Tuesday, October 14, 2014

Movie Review: "Hell's Ground" (2007)

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Movie"Hell's Ground"
Director: Omar Khan
Year: 2007
Rating: UR
Running Time: 1 hour, 17 minutes

A group of teenagers lie to their parents so they can see the hardest rock group in Pakistan. On the way to the concert, they get diverted by some protesters to the back roads. They stop at a small chai tea stand to buy snacks. The creepy old man running the stand warns the teens that they are on the road to hell. As they try to take a short cut for lost time, it turns out he was right as the group is first attacked by flesh-eating mutant zombie creatures, and later by a psychopathic killer in a burqa. 

Dubbed "the first Pakistani gore film," "Hell's Ground" certainly lives up to the gore part of that statement. In the opening scene, someone gets beaten to death with a shovel, so you know you're in for an interesting and gruesome ride. Blood spurts everywhere pretty consistently and guts are being pulled out and eaten rather frequently. This, combined with the sounds of squishing, snapping, and cracking makes for a ghoulish viewing experience, one I actually had to turn away from a couple of times.

Beyond the excessive gore, this is B-horror film in every sense of the word. Once again, from the opening credits, you know this is going to be a low budget film that was shot with a relatively inexpensive camera on low quality film stock. There is also pretty bad lighting throughout the movie, and some scenes go from unnecessarily dark and shadowy to excessively bright in an instant. Another interesting aspect of the film is that it switches between the Urdu and English languages quite frequently, as if it was either targeted Americans in the first place, or commonplace to speak both depending on who you're addressing (in Pakistan). The plot is more of a rough outline of the writer's most recent brainstorming session than an actual story. The filmmakers seem to get a bunch of ideas that they thought would be cool on film and said, "screw it, let's shoot this!" The perfect example if the use of multiple villains throughout its short run time. From mutant zombies to a killer family, there is seemingly no transition and also no reason for there to be a change in antagonist. This also lends to its unintentional humor, though, so it worked out for them in the end. The film follows pretty much every horror cliche in the book that could be titled "Horror Cliches for Dummies" (trademarked by us if it doesn't already exist). Here are just a few of these said cliches: 1) the protagonists are a group of teenagers on a road trip; 2) they leave the main highway for a more rural path; 3) they stop at a creepy roadside eatery where they receive a warning from the old and equally creepy proprietor; 4) they take a shortcut; 5) they pick up a crazy stranger; 6) they run out of gas and/or have car trouble; and 7) they constantly leave their safe group of friends and go off on their own. Just a few short movies ago, we watched a film with this exact same setup called "House of 1000 Corpses," and there are many, many more just like this out there. You don't even have to look that hard to find another title with this premise.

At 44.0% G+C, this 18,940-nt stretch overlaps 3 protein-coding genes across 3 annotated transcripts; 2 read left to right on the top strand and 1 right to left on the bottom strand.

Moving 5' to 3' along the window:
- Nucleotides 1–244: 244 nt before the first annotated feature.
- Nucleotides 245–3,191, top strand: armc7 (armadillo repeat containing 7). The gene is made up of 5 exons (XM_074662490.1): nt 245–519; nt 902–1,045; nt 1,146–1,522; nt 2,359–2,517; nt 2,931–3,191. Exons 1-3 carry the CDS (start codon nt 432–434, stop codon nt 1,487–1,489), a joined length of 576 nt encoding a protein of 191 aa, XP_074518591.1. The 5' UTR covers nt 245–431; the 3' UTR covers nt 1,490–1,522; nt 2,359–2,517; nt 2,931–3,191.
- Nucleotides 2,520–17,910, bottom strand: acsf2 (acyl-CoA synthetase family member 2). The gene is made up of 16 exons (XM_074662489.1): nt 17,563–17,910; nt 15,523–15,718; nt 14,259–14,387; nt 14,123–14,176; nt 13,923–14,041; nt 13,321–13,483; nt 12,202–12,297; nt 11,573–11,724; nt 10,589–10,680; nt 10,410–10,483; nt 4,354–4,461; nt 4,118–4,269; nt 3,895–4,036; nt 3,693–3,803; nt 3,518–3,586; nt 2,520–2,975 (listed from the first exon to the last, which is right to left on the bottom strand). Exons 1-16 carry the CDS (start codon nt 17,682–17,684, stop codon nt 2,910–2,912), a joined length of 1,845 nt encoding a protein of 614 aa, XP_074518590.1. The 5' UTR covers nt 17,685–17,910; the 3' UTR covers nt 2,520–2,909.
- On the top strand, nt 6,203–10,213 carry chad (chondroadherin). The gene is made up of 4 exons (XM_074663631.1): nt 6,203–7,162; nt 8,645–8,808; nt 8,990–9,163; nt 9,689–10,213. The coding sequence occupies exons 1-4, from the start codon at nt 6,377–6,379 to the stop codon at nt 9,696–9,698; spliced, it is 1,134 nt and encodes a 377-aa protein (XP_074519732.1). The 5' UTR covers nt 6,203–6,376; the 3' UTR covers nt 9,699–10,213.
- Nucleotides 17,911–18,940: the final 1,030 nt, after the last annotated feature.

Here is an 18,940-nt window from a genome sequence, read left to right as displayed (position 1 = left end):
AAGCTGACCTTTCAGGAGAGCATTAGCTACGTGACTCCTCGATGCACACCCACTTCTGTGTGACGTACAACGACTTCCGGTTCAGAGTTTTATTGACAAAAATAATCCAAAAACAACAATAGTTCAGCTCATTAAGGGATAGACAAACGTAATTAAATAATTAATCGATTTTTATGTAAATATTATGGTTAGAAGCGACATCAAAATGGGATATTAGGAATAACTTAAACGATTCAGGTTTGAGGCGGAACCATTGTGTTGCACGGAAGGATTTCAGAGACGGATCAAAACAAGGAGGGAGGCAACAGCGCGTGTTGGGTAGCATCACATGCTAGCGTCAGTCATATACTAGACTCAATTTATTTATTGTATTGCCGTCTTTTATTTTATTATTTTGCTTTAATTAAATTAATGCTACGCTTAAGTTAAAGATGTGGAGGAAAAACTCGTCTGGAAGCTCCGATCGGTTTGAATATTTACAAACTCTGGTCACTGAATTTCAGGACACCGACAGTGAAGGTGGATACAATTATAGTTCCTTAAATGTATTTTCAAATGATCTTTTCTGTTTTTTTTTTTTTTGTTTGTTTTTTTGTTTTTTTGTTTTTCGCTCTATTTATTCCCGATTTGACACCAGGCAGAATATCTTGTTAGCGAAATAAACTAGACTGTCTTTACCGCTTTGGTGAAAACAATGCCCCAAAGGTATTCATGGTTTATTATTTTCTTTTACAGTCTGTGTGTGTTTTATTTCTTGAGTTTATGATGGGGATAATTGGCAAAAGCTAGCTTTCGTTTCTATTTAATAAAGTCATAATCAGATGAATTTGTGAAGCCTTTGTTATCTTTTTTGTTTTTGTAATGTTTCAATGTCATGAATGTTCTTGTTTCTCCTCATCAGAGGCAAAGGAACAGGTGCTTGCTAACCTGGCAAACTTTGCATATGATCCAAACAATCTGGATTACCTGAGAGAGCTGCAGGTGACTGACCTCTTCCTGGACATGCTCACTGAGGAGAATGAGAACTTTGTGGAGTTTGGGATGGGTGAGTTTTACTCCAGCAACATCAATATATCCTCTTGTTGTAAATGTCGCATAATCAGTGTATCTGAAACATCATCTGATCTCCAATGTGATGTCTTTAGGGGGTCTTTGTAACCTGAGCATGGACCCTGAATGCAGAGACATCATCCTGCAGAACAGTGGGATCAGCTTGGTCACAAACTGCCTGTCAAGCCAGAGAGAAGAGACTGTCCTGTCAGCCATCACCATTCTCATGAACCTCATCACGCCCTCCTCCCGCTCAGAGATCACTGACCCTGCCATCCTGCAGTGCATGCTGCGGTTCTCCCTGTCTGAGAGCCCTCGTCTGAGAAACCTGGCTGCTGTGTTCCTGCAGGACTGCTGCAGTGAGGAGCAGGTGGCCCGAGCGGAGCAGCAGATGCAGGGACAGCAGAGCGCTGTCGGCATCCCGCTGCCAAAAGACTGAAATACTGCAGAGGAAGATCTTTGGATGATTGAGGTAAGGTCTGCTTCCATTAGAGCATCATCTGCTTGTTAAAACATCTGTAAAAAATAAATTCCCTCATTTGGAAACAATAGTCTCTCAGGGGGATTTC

Despite this lack of plot, the unintentional comedy and graphic, grotesque violence help to make this a seriously entertaining film, one we didn't expect to be that good based on reviews and simple Google searches for related pictures. It's interesting to see what a Pakistani horror film looks like on tape and how similar it is to the "Americanized" idea of the horror genre as a whole.

My Rating: 7.5/10
BigJ's Rating: 7/10
IMDB's Rating: 5.7/10
Rotten Tomatoes Rating: 100%
Do we recommend this movie: Sure, why not?
One year ago, we were watching"The Changeling"

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